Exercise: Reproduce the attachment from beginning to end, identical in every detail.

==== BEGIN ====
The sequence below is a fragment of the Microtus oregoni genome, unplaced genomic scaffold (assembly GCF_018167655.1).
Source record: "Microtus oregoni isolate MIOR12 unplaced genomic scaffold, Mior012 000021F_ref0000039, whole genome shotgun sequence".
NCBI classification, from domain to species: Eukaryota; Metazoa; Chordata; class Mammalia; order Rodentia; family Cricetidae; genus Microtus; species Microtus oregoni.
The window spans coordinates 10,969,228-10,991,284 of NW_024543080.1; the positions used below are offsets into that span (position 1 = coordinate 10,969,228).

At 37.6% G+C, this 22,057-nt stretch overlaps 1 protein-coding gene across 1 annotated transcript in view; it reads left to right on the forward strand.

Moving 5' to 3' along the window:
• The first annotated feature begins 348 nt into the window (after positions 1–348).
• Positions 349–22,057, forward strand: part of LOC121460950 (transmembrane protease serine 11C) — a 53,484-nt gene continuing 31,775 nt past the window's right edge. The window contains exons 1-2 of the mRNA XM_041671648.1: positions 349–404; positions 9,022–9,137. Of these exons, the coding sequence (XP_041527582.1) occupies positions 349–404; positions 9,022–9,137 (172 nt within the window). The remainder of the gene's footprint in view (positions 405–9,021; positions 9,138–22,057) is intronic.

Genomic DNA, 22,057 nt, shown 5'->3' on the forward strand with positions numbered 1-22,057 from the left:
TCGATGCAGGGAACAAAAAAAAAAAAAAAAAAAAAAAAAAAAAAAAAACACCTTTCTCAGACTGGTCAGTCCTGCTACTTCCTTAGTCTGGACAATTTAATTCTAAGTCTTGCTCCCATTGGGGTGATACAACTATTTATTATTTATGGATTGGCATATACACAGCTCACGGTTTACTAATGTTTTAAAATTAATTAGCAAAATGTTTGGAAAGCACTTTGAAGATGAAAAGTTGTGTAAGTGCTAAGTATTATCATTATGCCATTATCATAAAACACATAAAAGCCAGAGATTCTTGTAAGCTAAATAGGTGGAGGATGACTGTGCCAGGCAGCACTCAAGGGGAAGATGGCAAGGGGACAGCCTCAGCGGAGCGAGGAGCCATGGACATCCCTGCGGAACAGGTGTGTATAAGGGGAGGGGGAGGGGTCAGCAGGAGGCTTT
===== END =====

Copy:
The sequence below is a fragment of the Microtus oregoni genome, unplaced genomic scaffold (assembly GCF_018167655.1).
Source record: "Microtus oregoni isolate MIOR12 unplaced genomic scaffold, Mior012 000021F_ref0000039, whole genome shotgun sequence".
NCBI classification, from domain to species: Eukaryota; Metazoa; Chordata; class Mammalia; order Rodentia; family Cricetidae; genus Microtus; species Microtus oregoni.
The window spans coordinates 10,969,228-10,991,284 of NW_024543080.1; the positions used below are offsets into that span (position 1 = coordinate 10,969,228).

At 37.6% G+C, this 22,057-nt stretch overlaps 1 protein-coding gene across 1 annotated transcript in view; it reads left to right on the forward strand.

Moving 5' to 3' along the window:
• The first annotated feature begins 348 nt into the window (after positions 1–348).
• Positions 349–22,057, forward strand: part of LOC121460950 (transmembrane protease serine 11C) — a 53,484-nt gene continuing 31,775 nt past the window's right edge. The window contains exons 1-2 of the mRNA XM_041671648.1: positions 349–404; positions 9,022–9,137. Of these exons, the coding sequence (XP_041527582.1) occupies positions 349–404; positions 9,022–9,137 (172 nt within the window). The remainder of the gene's footprint in view (positions 405–9,021; positions 9,138–22,057) is intronic.

Genomic DNA, 22,057 nt, shown 5'->3' on the forward strand with positions numbered 1-22,057 from the left:
TCGATGCAGGGAACAAAAAAAAAAAAAAAAAAAAAAAAAAAAAAAAAACACCTTTCTCAGACTGGTCAGTCCTGCTACTTCCTTAGTCTGGACAATTTAATTCTAAGTCTTGCTCCCATTGGGGTGATACAACTATTTATTATTTATGGATTGGCATATACACAGCTCACGGTTTACTAATGTTTTAAAATTAATTAGCAAAATGTTTGGAAAGCACTTTGAAGATGAAAAGTTGTGTAAGTGCTAAGTATTATCATTATGCCATTATCATAAAACACATAAAAGCCAGAGATTCTTGTAAGCTAAATAGGTGGAGGATGACTGTGCCAGGCAGCACTCAAGGGGAAGATGGCAAGGGGACAGCCTCAGCGGAGCGAGGAGCCATGGACATCCCTGCGGAACAGGTGTGTATAAGGGGAGGGGGAGGGGTCAGCAGGAGGCTTT